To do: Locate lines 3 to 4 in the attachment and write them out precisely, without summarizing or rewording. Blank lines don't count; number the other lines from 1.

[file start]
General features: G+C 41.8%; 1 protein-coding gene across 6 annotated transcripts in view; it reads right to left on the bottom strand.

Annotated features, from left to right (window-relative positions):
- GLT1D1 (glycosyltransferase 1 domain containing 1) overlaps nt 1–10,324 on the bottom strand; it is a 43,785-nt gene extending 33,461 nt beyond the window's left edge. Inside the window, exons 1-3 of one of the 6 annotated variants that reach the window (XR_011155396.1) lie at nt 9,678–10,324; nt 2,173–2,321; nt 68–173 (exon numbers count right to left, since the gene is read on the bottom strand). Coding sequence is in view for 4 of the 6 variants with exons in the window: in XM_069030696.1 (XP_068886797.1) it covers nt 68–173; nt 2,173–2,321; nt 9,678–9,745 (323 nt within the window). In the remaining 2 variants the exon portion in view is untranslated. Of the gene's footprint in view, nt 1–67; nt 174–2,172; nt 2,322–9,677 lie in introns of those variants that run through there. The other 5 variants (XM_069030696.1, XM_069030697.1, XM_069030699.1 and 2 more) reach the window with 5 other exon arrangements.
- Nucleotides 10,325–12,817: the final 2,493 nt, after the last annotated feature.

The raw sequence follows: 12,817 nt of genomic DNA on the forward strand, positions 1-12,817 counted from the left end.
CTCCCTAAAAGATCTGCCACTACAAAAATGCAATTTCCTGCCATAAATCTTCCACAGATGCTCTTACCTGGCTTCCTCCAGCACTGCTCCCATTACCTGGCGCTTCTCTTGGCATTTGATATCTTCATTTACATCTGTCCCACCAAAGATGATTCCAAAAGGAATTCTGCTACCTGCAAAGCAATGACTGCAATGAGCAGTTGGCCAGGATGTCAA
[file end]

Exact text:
- GLT1D1 (glycosyltransferase 1 domain containing 1) overlaps nt 1–10,324 on the bottom strand; it is a 43,785-nt gene extending 33,461 nt beyond the window's left edge. Inside the window, exons 1-3 of one of the 6 annotated variants that reach the window (XR_011155396.1) lie at nt 9,678–10,324; nt 2,173–2,321; nt 68–173 (exon numbers count right to left, since the gene is read on the bottom strand). Coding sequence is in view for 4 of the 6 variants with exons in the window: in XM_069030696.1 (XP_068886797.1) it covers nt 68–173; nt 2,173–2,321; nt 9,678–9,745 (323 nt within the window). In the remaining 2 variants the exon portion in view is untranslated. Of the gene's footprint in view, nt 1–67; nt 174–2,172; nt 2,322–9,677 lie in introns of those variants that run through there. The other 5 variants (XM_069030696.1, XM_069030697.1, XM_069030699.1 and 2 more) reach the window with 5 other exon arrangements.
- Nucleotides 10,325–12,817: the final 2,493 nt, after the last annotated feature.